I walked into a little shop filled with local crafts and Aspen wood art. The shop owner, a woman with kind eyes and a sparkling smile greeted me with a big “HI! Welcome to mah store!” Her name was Lupita. Was it creepy that I already knew her name? Yes. Abnormal for Ridgway, Colorado? No. We got into some small talk, and I said to her “Yea, I’m here visiting my stepsister! Do you know Lenny?” Lupita’s eyes lit up, “Of course I know Lenny! You must be from the East Coast, then! The New York area, was it?”
Surprise, surprise. She knew my whole life story.
For a moment, I felt like I was back in a Spanish pueblo. Except everyone speaks English, grills beef instead of pork, drinks craft beers instead of Cruzcampo, and listens to country music instead of Spanish rock.
The culture might be completely different, sure. But I caught myself saying “this reminds me so much of Spanish pueblo life!” at least 8 times throughout my 5-day trip.
Where is this quaint little place in Colorado, you ask?
Put your glasses on if you’re looking at a map! About 6 hours by car southwest of Denver (the capital of Colorado), lie two tiny hidden towns of Ridgway (970 people) and Ouray (1,030 people). The two picturesque towns sit next to each other, in a valley surrounded by the majestic San Juan Mountains. Historically mining towns, it looks like somebody took the set of an old Wild West movie, froze it in time and brought it back to life in 2017.
OK, so these two Colorado towns are small and rural, just like Spanish pueblos. But what times them together beyond the obvious?
To start, they are both built around community.
Let me preface by saying the American culture is definitely not built around community like it is in Spain. It’s built around individualism. My car, my house, my money, blah blah blah. I’ve traveled high and low, to bustling metropolises and tiny towns around the US, and I’ve never felt that sense of community that you feel in a Spanish pueblo…until Ridgway! Everybody knows each other and even watches out for each other. And then there are those town parties…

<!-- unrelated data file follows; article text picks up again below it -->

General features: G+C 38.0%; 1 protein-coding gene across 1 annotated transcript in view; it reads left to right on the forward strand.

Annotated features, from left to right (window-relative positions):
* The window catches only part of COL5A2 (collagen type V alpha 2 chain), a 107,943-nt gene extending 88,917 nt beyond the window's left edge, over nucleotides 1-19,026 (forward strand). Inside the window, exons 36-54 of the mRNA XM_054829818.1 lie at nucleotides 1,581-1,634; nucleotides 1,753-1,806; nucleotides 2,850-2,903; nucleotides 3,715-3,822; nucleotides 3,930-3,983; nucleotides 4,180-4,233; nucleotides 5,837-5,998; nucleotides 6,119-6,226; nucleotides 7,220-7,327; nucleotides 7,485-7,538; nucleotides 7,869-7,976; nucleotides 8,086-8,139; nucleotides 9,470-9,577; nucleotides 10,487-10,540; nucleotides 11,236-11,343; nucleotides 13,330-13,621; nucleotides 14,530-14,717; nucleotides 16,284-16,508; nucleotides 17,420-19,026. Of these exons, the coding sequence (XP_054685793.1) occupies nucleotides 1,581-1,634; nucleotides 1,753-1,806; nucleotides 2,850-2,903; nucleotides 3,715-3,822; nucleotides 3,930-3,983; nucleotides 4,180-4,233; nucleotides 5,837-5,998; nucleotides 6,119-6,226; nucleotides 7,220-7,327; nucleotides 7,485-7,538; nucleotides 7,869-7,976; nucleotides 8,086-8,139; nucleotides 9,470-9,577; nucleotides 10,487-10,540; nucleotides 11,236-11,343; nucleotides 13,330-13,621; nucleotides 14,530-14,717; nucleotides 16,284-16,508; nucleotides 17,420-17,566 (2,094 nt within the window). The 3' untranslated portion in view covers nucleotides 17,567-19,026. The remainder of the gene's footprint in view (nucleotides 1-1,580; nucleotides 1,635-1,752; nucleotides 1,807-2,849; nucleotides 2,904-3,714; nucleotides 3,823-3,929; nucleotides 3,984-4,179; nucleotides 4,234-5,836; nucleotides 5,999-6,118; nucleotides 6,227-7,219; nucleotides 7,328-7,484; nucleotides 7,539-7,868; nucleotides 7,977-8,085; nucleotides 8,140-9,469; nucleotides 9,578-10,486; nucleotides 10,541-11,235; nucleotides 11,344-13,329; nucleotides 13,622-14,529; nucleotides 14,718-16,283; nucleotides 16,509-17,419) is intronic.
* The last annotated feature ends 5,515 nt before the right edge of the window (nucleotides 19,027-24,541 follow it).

And boy, do they both love a good party.
As my dear readers will know, Spanish pueblos love to party. One weekend it’s a cumple, the next weekend it’s the town romería, then carnival, then some fiesta I have no idea what we’re celebrating but everyone’s celebrating it. Well, pueblecitos de España, I think you’ve met your American match. The weekend I was in Ridgway, there was the big “Grateful Party” going on in the center of town. Yes, it is exactly what it sounds like. Everyone gathers together on the town lawn with some good live music, brews and grilled weenies to celebrate what they are grateful for. Then, of course there’s the famous Rodeo party, the town water-fight in Ouray, then the Summer Concert Series…the list goes on. Can I get a YEEHAW?!
And then there’s the “my beer is your beer” / “mi cerveza es su cerveza” mentality.
I was with my dad, standing on the porch of our rental house. We were admiring the gorgeous view, when all of a sudden we hear a voice from down below “HEY! Ya’ll want a cold beer?” It was our jolly neighbors. This has never happened to me anywhere else in the USA (unless we’re talking about college). In the little Spanish pueblo I lived in, this was a regular occurrence. Walking down the street minding your own business? If you saw someone you knew drinking a beer, suddenly you were drinking a beer too.
Everybody knows each other (or is related to each other).
In Ridgway, John is brothers with Jim and his wife is the teacher of little Bobby who is the grandchild of the mayor. In a Spanish pueblo, María is dating Juan who is the son of Javi, whose sister is Marta, who is married to the town dentist. See what I mean? My advice? Don’t do anything you’re gonna regret.
And when in doubt, BBQ it out.
We had a big ol’ family get together in Colorado. What did we do? Well, we had a BBQ of course! As I was eating my burger and staring out into the mountains, I got that same tingly “meat n’ mountains” feeling that I used to get in Spain. Ahhh, yes, it brought me right back to those BBQs in the Spanish campo. The lesson here, kids, is that all good things in life lead back to a grill.
Then, there’s that landscape. It’s just downright gorgeous.
Pictures do this one more justice.
And finally…they both have heart.
When a place has heart, you can just feel it. It’s not really a tangible thing that you can describe. Of course, so much of it has to do with the people and beautiful setting. However, it’s something even deeper. It’s when a place has a special charm, or character. It’s when the people reflect this character and bring it to life in a unique way, making you feel all warm and fuzzy inside. Dear Ridgway, Fregenal, Ouray, Jimena de la Frontera and all you other heart-filled pueblos in Spain and the USA…never lose that heart.
Where else have you been in the USA that’s got “pueblo” heart? Have you ever experienced small town life in Colorado?